Surprise – this post isn’t about food, nutrition, recipes, or gluten-free living. But it is about health and well-being. Skiing, hiking, climbing, and wandering the backcountry are just as nourishing to me as a warm bowl of homemade soup. The solitude, peace, and beauty of the wilderness energizes my spirit and calms my soul. I’m a gemini, so you can look at this blog as dual-natured and a bit contradictory. Gluten-free Betty Crocker meets wilderness woman.
Those of you searching for a nice gluten-free bread recipe might want to skip the rest of this post and go directly to my archives file. Or, sit back and enjoy a little glimpse of winter in Colorado’s high country. To get a perspective on this post, refer to my “high country hello and tracking contest” post from last week.
So, what do you guys think? Here is my original photo again, followed by animal tracking information from the Colorado Division of Wildlife. If you’re wondering how this connects to gluten-free living, none of these animals eat wheat, barley, or rye. Not naturally anyway. I’m referring to a species-spanning version of the 6 degrees of Kevin Bacon rule to tie this into gluten-free food. Yeah, I know – it’s a leap.
The question was – What little critter made these tracks? Comment suggestions were snowshoe hare, cotton tail rabbit, or pine marten.
Check out my ski pole grip compared to the tracks. The tracks were small and went from the base of one pine tree to the base of another, which most likely indicates a squirrel, although it could have been a pine marten.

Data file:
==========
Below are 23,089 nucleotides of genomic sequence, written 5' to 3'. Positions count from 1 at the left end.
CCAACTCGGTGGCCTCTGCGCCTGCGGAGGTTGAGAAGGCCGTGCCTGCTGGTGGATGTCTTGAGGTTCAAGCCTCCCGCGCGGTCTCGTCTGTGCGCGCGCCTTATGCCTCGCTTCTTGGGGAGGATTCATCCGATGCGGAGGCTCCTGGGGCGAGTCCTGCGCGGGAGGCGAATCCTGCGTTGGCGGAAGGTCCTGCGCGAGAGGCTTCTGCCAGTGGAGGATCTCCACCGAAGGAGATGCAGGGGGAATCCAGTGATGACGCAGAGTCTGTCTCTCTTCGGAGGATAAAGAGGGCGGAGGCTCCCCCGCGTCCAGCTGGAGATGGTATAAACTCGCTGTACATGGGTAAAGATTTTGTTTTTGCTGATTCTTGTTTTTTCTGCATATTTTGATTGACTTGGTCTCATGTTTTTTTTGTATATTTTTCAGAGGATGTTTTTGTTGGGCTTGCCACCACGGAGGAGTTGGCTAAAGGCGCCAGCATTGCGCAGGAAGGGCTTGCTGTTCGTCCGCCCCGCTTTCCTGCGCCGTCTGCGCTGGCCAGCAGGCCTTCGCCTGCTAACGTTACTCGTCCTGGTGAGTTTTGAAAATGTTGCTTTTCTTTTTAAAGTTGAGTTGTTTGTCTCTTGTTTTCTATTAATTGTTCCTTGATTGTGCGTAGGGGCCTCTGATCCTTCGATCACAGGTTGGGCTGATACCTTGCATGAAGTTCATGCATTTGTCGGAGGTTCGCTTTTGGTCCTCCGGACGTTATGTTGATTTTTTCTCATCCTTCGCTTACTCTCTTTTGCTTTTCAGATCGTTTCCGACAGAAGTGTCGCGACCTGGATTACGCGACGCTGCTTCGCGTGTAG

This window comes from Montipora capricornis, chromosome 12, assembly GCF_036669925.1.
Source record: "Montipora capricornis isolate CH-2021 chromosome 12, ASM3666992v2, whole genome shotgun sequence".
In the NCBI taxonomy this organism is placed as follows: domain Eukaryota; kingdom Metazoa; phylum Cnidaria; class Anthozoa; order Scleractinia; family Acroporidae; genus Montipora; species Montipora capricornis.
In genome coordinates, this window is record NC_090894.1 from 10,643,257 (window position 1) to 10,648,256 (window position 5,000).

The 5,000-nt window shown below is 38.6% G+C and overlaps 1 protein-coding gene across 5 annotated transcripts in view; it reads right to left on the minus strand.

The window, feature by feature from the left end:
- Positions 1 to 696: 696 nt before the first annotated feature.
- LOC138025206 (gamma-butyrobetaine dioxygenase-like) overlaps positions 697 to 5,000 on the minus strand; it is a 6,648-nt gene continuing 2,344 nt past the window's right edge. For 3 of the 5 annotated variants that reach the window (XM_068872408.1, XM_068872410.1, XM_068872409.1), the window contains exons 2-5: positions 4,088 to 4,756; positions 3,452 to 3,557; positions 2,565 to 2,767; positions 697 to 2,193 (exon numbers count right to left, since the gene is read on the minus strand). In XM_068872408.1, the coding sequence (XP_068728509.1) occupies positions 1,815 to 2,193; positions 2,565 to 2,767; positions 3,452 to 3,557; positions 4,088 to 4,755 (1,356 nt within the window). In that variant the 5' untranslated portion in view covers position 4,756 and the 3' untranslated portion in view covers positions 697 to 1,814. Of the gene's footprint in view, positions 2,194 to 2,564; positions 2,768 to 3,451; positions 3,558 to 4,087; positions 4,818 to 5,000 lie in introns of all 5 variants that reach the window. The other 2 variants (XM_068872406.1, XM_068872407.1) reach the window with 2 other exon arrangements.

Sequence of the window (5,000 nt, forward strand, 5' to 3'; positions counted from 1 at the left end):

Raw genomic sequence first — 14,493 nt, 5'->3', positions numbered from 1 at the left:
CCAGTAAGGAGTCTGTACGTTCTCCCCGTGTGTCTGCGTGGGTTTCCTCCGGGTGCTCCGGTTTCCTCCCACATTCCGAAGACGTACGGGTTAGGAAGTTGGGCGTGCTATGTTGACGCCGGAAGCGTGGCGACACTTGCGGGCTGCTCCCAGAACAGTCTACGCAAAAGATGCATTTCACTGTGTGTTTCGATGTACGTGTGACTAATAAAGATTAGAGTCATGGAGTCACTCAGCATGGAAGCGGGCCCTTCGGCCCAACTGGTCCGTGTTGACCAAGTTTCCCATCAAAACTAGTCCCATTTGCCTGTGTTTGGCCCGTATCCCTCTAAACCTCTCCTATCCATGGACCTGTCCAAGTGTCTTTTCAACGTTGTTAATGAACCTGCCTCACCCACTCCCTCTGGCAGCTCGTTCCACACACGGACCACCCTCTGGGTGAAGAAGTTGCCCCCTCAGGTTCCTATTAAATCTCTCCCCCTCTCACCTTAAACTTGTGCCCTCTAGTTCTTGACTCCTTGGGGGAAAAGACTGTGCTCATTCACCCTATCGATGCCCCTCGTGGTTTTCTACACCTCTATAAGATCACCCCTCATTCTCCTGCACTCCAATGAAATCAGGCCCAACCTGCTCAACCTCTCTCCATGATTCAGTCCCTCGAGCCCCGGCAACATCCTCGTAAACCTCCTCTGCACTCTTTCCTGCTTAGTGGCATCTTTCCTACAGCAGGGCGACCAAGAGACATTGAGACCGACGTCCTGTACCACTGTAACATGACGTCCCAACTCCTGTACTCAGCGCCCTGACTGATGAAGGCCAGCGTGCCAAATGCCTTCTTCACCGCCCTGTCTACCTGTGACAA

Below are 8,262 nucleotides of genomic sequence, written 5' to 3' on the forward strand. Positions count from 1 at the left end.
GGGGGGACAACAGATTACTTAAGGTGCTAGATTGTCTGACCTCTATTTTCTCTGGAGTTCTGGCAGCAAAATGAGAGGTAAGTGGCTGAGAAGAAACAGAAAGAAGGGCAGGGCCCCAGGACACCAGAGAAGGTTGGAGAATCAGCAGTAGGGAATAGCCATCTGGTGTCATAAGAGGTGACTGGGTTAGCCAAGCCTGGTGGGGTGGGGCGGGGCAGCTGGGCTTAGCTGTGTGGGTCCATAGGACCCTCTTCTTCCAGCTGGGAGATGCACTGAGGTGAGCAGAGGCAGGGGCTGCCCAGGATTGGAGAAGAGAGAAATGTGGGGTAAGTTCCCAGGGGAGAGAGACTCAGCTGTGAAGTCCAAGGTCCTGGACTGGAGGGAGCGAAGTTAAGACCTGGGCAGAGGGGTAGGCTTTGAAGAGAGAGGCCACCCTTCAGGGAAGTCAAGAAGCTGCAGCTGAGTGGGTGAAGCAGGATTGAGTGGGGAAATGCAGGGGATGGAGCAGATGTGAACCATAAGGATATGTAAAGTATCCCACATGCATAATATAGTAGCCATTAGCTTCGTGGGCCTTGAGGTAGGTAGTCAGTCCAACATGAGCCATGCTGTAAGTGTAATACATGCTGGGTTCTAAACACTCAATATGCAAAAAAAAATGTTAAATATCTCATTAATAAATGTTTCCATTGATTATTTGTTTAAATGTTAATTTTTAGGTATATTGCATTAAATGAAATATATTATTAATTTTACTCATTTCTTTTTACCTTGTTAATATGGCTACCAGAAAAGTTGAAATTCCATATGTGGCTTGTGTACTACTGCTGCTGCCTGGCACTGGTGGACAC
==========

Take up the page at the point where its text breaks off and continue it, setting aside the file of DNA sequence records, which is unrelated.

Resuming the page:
The illustration below shows the tracks left by a snowshoe hare, running through the snow. According to the Colorado Division of Wildlife, mice, rabbits, hares, and squirrels are hoppers, meaning they over-step their front feet with their back feet (think leapfrog), leaving distinct front and rear foot tracks. The back feet are often much larger than the front feet (see below). Although cottontail rabbits and showshoe hare tracks are quite common in the Colorado mountains in winter, the photo I took was not of rabbit or hare tracks since the foot sizes from front to back were so similar. Hares have much larger back feet (6 inches or more). Mice tracks (also hoppers) are often accompanied by a drag line down the middle, left by the tail.
The tracks shown below are from a pine marten. It’s hard to tell from this picture, but they do look a lot like the photo I took. The thing I question is the distance between the front and back tracks. My photo shows them closer together. Pine martens and short-tailed weasels (also called ermine) are bounders.
My guess is that the little guy (or girl) was a squirrel, possibly an Abert or pine squirrel, but since I’m not absolutely sure, the closest (and maybe correct) answer is pine marten and that would be Janine’s behind-the-scenes husband’s answer (say that fast 3 times).
* Janine, email me at firstname.lastname@example.org and I’ll send you a prize, small as it may be.
So, the moral to this story is – we can find nourishment in many different ways, so get outside and enjoy the fresh air and vibrancy of nature. Yum!
In good health,